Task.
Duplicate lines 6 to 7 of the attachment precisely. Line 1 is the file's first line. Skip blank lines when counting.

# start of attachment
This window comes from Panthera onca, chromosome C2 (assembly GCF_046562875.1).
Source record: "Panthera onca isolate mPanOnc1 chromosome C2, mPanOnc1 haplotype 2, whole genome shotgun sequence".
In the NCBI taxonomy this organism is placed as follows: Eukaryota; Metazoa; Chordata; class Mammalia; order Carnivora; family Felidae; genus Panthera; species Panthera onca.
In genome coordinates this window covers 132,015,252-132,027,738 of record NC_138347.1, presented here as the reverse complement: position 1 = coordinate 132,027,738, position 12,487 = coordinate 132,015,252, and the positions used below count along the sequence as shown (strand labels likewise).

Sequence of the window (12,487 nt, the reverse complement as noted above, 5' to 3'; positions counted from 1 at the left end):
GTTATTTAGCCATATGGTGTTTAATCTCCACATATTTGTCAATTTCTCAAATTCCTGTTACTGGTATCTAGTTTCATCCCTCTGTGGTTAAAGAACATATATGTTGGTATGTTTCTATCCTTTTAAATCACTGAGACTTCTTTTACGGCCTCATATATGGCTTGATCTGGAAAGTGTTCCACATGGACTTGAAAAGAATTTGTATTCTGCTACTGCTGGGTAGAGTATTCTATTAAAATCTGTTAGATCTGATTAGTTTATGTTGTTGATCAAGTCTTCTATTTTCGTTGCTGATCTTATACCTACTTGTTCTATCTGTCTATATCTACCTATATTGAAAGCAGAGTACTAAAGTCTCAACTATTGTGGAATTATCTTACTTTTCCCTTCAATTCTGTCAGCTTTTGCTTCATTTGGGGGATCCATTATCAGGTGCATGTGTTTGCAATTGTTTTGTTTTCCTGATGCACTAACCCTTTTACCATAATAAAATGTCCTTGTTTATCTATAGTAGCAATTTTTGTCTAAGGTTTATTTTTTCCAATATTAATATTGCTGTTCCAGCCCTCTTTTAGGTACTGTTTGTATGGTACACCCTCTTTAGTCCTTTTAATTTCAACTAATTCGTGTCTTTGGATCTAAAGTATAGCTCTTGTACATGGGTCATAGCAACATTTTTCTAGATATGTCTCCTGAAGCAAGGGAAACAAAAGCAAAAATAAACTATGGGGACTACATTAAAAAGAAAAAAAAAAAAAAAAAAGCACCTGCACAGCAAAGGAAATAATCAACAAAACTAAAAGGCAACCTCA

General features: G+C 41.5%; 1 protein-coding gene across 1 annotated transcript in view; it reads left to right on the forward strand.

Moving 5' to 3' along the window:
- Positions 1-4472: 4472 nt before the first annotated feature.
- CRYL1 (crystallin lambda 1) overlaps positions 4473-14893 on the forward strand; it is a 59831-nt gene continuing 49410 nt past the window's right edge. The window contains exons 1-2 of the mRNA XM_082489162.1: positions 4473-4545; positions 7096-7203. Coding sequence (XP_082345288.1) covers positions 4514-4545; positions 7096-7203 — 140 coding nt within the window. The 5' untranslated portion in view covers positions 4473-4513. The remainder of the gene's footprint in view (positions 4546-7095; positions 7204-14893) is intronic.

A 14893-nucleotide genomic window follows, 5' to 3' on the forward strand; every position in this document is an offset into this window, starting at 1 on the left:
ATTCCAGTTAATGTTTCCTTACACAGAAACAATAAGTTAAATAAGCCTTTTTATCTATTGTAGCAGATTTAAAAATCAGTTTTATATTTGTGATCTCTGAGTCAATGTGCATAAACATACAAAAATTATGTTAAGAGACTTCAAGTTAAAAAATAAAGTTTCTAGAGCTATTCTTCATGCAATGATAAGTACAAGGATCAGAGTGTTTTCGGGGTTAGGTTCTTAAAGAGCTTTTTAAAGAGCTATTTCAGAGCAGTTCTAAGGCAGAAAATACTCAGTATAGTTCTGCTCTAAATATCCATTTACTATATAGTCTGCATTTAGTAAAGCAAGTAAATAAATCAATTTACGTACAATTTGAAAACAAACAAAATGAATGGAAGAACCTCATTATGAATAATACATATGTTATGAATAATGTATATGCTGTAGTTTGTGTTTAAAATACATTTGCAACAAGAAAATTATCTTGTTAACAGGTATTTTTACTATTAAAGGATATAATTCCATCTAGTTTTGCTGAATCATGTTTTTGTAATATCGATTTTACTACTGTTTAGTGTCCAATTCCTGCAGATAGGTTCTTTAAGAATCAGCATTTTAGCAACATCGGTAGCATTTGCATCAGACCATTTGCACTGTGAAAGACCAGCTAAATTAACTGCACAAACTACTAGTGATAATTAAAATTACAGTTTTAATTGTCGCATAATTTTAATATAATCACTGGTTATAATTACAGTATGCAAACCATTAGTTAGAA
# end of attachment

GTTATTTAGCCATATGGTGTTTAATCTCCACATATTTGTCAATTTCTCAAATTCCTGTTACTGGTATCTAGTTTCATCCCTCTGTGGTTAAAGAACATATATGTTGGTATGTTTCTATCCTTTTAAATCACTGAGACTTCTTTTACGGCCTCATATATGGCTTGATCTGGAAAGTGTTCCACATGGACTTGAAAAGAATTTGTATTCTGCTACTGCTGGGTAGAGTATTCTATTAAAATCTGTTAGATCTGATTAGTTTATGTTGTTGATCAAGTCTTCTATTTTCGTTGCTGATCTTATACCTACTTGTTCTATCTGTCTATATCTACCTATATTGAAAGCAGAGTACTAAAGTCTCAACTATTGTGGAATTATCTTACTTTTCCCTTCAATTCTGTCAGCTTTTGCTTCATTTGGGGGATCCATTATCAGGTGCATGTGTTTGCAATTGTTTTGTTTTCCTGATGCACTAACCCTTTTACCATAATAAAATGTCCTTGTTTATCTATAGTAGCAATTTTTGTCTAAGGTTTATTTTTTCCAATATTAATATTGCTGTTCCAGCCCTCTTTTAGGTACTGTTTGTATGGTACACCCTCTTTAGTCCTTTTAATTTCAACTAATTCGTGTCTTTGGATCTAAAGTATAGCTCTTGTACATGGGTCATAGCAACATTTTTCTAGATATGTCTCCTGAAGCAAGGGAAACAAAAGCAAAAATAAACTATGGGGACTACATTAAAAAGAAAAAAAAAAAAAAAAAAGCACCTGCACAGCAAAGGAAATAATCAACAAAACTAAAAGGCAACCTCA

General features: G+C 41.5%; 1 protein-coding gene across 1 annotated transcript in view; it reads left to right on the forward strand.